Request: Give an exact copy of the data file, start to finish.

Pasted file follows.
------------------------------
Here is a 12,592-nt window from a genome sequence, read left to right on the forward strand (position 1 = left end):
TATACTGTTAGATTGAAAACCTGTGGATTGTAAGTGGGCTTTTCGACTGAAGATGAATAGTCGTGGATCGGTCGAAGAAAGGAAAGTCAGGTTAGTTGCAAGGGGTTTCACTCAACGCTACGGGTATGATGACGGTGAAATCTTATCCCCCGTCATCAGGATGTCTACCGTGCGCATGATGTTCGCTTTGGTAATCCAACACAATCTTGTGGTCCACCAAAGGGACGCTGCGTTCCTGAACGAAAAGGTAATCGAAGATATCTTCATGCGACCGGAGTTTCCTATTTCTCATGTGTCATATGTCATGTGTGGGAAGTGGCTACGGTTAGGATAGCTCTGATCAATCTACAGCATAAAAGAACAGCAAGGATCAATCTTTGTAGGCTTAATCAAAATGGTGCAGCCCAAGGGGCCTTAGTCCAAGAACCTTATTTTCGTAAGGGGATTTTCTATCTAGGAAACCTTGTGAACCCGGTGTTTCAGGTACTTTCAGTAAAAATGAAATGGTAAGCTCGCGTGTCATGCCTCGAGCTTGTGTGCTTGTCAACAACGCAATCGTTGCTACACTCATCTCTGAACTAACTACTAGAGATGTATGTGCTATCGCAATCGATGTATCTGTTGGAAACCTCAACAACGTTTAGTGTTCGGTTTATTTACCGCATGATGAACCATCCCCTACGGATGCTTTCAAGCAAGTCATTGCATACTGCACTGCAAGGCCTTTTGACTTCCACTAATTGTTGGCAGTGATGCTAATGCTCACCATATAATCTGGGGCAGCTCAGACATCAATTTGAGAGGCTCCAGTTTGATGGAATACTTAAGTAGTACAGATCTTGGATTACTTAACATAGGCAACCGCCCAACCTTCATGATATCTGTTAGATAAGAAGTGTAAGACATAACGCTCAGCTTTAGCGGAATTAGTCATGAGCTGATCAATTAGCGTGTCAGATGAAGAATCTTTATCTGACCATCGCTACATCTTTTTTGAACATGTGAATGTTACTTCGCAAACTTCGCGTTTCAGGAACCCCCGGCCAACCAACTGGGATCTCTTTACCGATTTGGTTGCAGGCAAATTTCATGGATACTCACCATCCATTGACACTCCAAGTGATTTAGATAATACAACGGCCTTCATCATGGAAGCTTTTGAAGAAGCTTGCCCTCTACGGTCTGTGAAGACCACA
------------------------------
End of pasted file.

Here is a 12,592-nt window from a genome sequence, read left to right on the forward strand (position 1 = left end):
TATACTGTTAGATTGAAAACCTGTGGATTGTAAGTGGGCTTTTCGACTGAAGATGAATAGTCGTGGATCGGTCGAAGAAAGGAAAGTCAGGTTAGTTGCAAGGGGTTTCACTCAACGCTACGGGTATGATGACGGTGAAATCTTATCCCCCGTCATCAGGATGTCTACCGTGCGCATGATGTTCGCTTTGGTAATCCAACACAATCTTGTGGTCCACCAAAGGGACGCTGCGTTCCTGAACGAAAAGGTAATCGAAGATATCTTCATGCGACCGGAGTTTCCTATTTCTCATGTGTCATATGTCATGTGTGGGAAGTGGCTACGGTTAGGATAGCTCTGATCAATCTACAGCATAAAAGAACAGCAAGGATCAATCTTTGTAGGCTTAATCAAAATGGTGCAGCCCAAGGGGCCTTAGTCCAAGAACCTTATTTTCGTAAGGGGATTTTCTATCTAGGAAACCTTGTGAACCCGGTGTTTCAGGTACTTTCAGTAAAAATGAAATGGTAAGCTCGCGTGTCATGCCTCGAGCTTGTGTGCTTGTCAACAACGCAATCGTTGCTACACTCATCTCTGAACTAACTACTAGAGATGTATGTGCTATCGCAATCGATGTATCTGTTGGAAACCTCAACAACGTTTAGTGTTCGGTTTATTTACCGCATGATGAACCATCCCCTACGGATGCTTTCAAGCAAGTCATTGCATACTGCACTGCAAGGCCTTTTGACTTCCACTAATTGTTGGCAGTGATGCTAATGCTCACCATATAATCTGGGGCAGCTCAGACATCAATTTGAGAGGCTCCAGTTTGATGGAATACTTAAGTAGTACAGATCTTGGATTACTTAACATAGGCAACCGCCCAACCTTCATGATATCTGTTAGATAAGAAGTGTAAGACATAACGCTCAGCTTTAGCGGAATTAGTCATGAGCTGATCAATTAGCGTGTCAGATGAAGAATCTTTATCTGACCATCGCTACATCTTTTTTGAACATGTGAATGTTACTTCGCAAACTTCGCGTTTCAGGAACCCCCGGCCAACCAACTGGGATCTCTTTACCGATTTGGTTGCAGGCAAATTTCATGGATACTCACCATCCATTGACACTCCAAGTGATTTAGATAATACAACGGCCTTCATCATGGAAGCTTTTGAAGAAGCTTGCCCTCTACGGTCTGTGAAGACCACA